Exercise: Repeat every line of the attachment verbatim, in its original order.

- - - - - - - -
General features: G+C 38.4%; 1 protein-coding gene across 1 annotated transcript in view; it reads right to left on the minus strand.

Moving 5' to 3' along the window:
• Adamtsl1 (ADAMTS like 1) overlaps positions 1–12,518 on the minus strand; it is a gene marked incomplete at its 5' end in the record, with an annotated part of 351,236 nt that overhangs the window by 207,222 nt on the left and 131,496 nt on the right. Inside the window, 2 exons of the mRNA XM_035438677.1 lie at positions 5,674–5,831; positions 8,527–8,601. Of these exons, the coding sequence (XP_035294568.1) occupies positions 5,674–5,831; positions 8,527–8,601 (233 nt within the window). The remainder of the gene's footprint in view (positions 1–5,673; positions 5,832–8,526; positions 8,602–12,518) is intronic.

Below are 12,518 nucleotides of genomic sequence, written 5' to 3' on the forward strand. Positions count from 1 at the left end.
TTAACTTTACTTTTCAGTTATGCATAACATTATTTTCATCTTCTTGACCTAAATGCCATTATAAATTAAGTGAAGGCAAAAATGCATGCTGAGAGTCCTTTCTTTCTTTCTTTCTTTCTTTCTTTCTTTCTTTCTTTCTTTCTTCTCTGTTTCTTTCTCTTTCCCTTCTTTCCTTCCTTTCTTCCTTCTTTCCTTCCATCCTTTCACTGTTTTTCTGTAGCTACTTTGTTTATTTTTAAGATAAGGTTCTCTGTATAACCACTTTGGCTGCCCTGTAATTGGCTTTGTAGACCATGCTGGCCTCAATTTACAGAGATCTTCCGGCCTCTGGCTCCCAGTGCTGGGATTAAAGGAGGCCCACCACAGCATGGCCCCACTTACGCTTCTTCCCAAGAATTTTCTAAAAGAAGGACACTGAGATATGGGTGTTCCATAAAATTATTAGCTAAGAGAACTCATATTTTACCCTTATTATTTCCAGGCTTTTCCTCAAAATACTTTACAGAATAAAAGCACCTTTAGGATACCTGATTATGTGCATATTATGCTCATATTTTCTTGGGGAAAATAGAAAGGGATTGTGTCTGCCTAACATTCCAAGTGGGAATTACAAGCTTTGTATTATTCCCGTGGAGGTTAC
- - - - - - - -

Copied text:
General features: G+C 38.4%; 1 protein-coding gene across 1 annotated transcript in view; it reads right to left on the minus strand.

Moving 5' to 3' along the window:
• Adamtsl1 (ADAMTS like 1) overlaps positions 1–12,518 on the minus strand; it is a gene marked incomplete at its 5' end in the record, with an annotated part of 351,236 nt that overhangs the window by 207,222 nt on the left and 131,496 nt on the right. Inside the window, 2 exons of the mRNA XM_035438677.1 lie at positions 5,674–5,831; positions 8,527–8,601. Of these exons, the coding sequence (XP_035294568.1) occupies positions 5,674–5,831; positions 8,527–8,601 (233 nt within the window). The remainder of the gene's footprint in view (positions 1–5,673; positions 5,832–8,526; positions 8,602–12,518) is intronic.

Below are 12,518 nucleotides of genomic sequence, written 5' to 3' on the forward strand. Positions count from 1 at the left end.
TTAACTTTACTTTTCAGTTATGCATAACATTATTTTCATCTTCTTGACCTAAATGCCATTATAAATTAAGTGAAGGCAAAAATGCATGCTGAGAGTCCTTTCTTTCTTTCTTTCTTTCTTTCTTTCTTTCTTTCTTTCTTTCTTCTCTGTTTCTTTCTCTTTCCCTTCTTTCCTTCCTTTCTTCCTTCTTTCCTTCCATCCTTTCACTGTTTTTCTGTAGCTACTTTGTTTATTTTTAAGATAAGGTTCTCTGTATAACCACTTTGGCTGCCCTGTAATTGGCTTTGTAGACCATGCTGGCCTCAATTTACAGAGATCTTCCGGCCTCTGGCTCCCAGTGCTGGGATTAAAGGAGGCCCACCACAGCATGGCCCCACTTACGCTTCTTCCCAAGAATTTTCTAAAAGAAGGACACTGAGATATGGGTGTTCCATAAAATTATTAGCTAAGAGAACTCATATTTTACCCTTATTATTTCCAGGCTTTTCCTCAAAATACTTTACAGAATAAAAGCACCTTTAGGATACCTGATTATGTGCATATTATGCTCATATTTTCTTGGGGAAAATAGAAAGGGATTGTGTCTGCCTAACATTCCAAGTGGGAATTACAAGCTTTGTATTATTCCCGTGGAGGTTAC